The Plan covers a large part of the common border area, but it only regulates half of the shared line. In 1991, at a meeting of the Joint Committee for Amazonian Cooperation held in Brasília, Colombia presented to Brazil a proposal to expand it to the remainder of the border area, from Apaporis to Piedra del Cocuy, where Colombia, Brazil, and Venezuela meet.
This proposal was well received, but Brazil claimed a lack of funds for it. It is badly needed to deal with the problems originating in these areas, since this is the source of the headwaters of the Negro river, an important tributary that joins the Amazon at Manaus.
The most serious problem in the sector is the increasing and highly dangerous pollution of the rivers of the Orinoco basin, the Vaupés, and the upper Negro by mercury and other elements from inappropriate gold-mining techniques. The violent attack on natural resources must be curbed by governments. The situation in the region is further aggravated by the presence of undesirables engaged in drug trafficking, common crime, and guerrilla warfare and the near or total absence of government authorities.
It is hoped that the parties will once again give this problem the attention it deserves so that the activities and plans agreed on in the Bilateral Treaty may be carried out. The initial results were quite encouraging and provided incentives to the people in the region. The "good neighbour" policy exerted a strong influence and, despite the slowness of the work, has stimulated local activities of cooperation and understanding, which could surely be channelled into greater achievements.
Proposed Colombian-Venezuelan Amazonian Development Plan
At the Third Meeting of Foreign Ministers, held in Quito in March 1979, the Colombian Minister of Foreign Affairs proposed to Venezuela a Treaty for Amazonian Cooperation to take bilateral action on land-use planning in the rivers of the Orinoco basins region that drain into the Amazon. The involvement and interest of international agencies and nongovernmental organizations were at a high point at the time, so it appeared highly likely that the initiative would be well received.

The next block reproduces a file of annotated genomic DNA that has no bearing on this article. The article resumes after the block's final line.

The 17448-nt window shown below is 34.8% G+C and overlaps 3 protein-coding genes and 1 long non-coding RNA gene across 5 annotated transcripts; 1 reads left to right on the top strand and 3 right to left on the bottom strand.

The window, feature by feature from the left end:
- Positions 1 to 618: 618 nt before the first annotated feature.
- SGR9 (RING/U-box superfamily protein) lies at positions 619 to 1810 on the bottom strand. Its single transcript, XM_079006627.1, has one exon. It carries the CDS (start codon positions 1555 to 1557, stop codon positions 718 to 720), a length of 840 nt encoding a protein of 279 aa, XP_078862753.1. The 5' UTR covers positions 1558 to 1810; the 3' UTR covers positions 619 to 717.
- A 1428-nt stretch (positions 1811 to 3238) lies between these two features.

This also completed the Colombian government's efforts to ensure the integral binational, sustainable management of its Amazon border areas, since the agreement would cover the areas starting at Piedra del Cocuy that were not already receiving special treatment. The initiative was welcomed, but no reply was received from the Venezuelan authorities.
Conclusions and recommendations
Programmes of technical cooperation with bordering countries take on added importance when policies and strategies designed as part of a "good neighbour" approach are to be put into practice.
The national parliaments should exercise appropriate legislative control and make sure that the laws and treaties they approve are implemented. This power should be used as a natural ally of the cooperation agreements, since the benefits they offer and the problems they would solve directly concern and affect above all the poorest groups in each country.
The good-neighbour policy has fulfilled its original objectives and maintains its validity as the most important and effective means for generating mutual trust. It is important to point out that confusion as to this mechanism or the deliberate assignment to it of the execution of plans and projects, while ignoring its legal function of putting international agreements into practice, has brought the system to a standstill, to the detriment of all the parties involved.